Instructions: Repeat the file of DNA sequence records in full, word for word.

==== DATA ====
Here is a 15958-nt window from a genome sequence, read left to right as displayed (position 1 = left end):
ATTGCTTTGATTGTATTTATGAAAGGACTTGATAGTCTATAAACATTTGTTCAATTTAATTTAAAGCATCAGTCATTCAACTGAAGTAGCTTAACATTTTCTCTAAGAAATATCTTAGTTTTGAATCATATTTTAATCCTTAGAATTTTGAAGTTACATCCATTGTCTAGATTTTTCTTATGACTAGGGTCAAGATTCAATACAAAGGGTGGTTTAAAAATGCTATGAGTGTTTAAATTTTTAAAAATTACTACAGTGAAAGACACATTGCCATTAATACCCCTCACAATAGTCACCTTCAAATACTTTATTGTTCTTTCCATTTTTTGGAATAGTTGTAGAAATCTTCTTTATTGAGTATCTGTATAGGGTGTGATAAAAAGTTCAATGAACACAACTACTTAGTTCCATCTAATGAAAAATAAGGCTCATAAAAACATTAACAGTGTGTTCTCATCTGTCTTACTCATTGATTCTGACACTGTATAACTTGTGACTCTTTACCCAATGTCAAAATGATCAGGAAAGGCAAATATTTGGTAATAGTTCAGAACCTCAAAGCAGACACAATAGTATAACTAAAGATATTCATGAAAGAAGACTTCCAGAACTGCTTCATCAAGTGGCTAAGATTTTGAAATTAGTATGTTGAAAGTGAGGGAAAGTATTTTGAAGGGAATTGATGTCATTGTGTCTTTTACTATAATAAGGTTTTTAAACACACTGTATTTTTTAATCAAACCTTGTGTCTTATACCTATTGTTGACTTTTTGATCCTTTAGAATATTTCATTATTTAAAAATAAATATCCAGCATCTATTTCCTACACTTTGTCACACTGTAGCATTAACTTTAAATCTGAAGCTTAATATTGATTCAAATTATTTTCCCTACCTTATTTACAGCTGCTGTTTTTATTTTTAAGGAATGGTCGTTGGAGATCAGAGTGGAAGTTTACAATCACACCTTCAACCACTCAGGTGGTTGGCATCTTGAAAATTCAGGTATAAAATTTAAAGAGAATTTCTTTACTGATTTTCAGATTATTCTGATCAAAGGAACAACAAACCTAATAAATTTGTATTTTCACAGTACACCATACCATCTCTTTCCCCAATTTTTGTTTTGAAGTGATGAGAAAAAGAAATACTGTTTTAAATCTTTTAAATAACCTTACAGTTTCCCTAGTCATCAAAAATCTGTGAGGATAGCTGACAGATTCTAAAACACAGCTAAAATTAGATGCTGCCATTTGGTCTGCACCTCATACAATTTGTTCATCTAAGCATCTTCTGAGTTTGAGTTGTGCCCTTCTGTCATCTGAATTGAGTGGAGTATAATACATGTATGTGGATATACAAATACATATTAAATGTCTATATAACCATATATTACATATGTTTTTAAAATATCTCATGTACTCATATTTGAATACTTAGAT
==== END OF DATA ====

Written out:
Here is a 15958-nt window from a genome sequence, read left to right as displayed (position 1 = left end):
ATTGCTTTGATTGTATTTATGAAAGGACTTGATAGTCTATAAACATTTGTTCAATTTAATTTAAAGCATCAGTCATTCAACTGAAGTAGCTTAACATTTTCTCTAAGAAATATCTTAGTTTTGAATCATATTTTAATCCTTAGAATTTTGAAGTTACATCCATTGTCTAGATTTTTCTTATGACTAGGGTCAAGATTCAATACAAAGGGTGGTTTAAAAATGCTATGAGTGTTTAAATTTTTAAAAATTACTACAGTGAAAGACACATTGCCATTAATACCCCTCACAATAGTCACCTTCAAATACTTTATTGTTCTTTCCATTTTTTGGAATAGTTGTAGAAATCTTCTTTATTGAGTATCTGTATAGGGTGTGATAAAAAGTTCAATGAACACAACTACTTAGTTCCATCTAATGAAAAATAAGGCTCATAAAAACATTAACAGTGTGTTCTCATCTGTCTTACTCATTGATTCTGACACTGTATAACTTGTGACTCTTTACCCAATGTCAAAATGATCAGGAAAGGCAAATATTTGGTAATAGTTCAGAACCTCAAAGCAGACACAATAGTATAACTAAAGATATTCATGAAAGAAGACTTCCAGAACTGCTTCATCAAGTGGCTAAGATTTTGAAATTAGTATGTTGAAAGTGAGGGAAAGTATTTTGAAGGGAATTGATGTCATTGTGTCTTTTACTATAATAAGGTTTTTAAACACACTGTATTTTTTAATCAAACCTTGTGTCTTATACCTATTGTTGACTTTTTGATCCTTTAGAATATTTCATTATTTAAAAATAAATATCCAGCATCTATTTCCTACACTTTGTCACACTGTAGCATTAACTTTAAATCTGAAGCTTAATATTGATTCAAATTATTTTCCCTACCTTATTTACAGCTGCTGTTTTTATTTTTAAGGAATGGTCGTTGGAGATCAGAGTGGAAGTTTACAATCACACCTTCAACCACTCAGGTGGTTGGCATCTTGAAAATTCAGGTATAAAATTTAAAGAGAATTTCTTTACTGATTTTCAGATTATTCTGATCAAAGGAACAACAAACCTAATAAATTTGTATTTTCACAGTACACCATACCATCTCTTTCCCCAATTTTTGTTTTGAAGTGATGAGAAAAAGAAATACTGTTTTAAATCTTTTAAATAACCTTACAGTTTCCCTAGTCATCAAAAATCTGTGAGGATAGCTGACAGATTCTAAAACACAGCTAAAATTAGATGCTGCCATTTGGTCTGCACCTCATACAATTTGTTCATCTAAGCATCTTCTGAGTTTGAGTTGTGCCCTTCTGTCATCTGAATTGAGTGGAGTATAATACATGTATGTGGATATACAAATACATATTAAATGTCTATATAACCATATATTACATATGTTTTTAAAATATCTCATGTACTCATATTTGAATACTTAGAT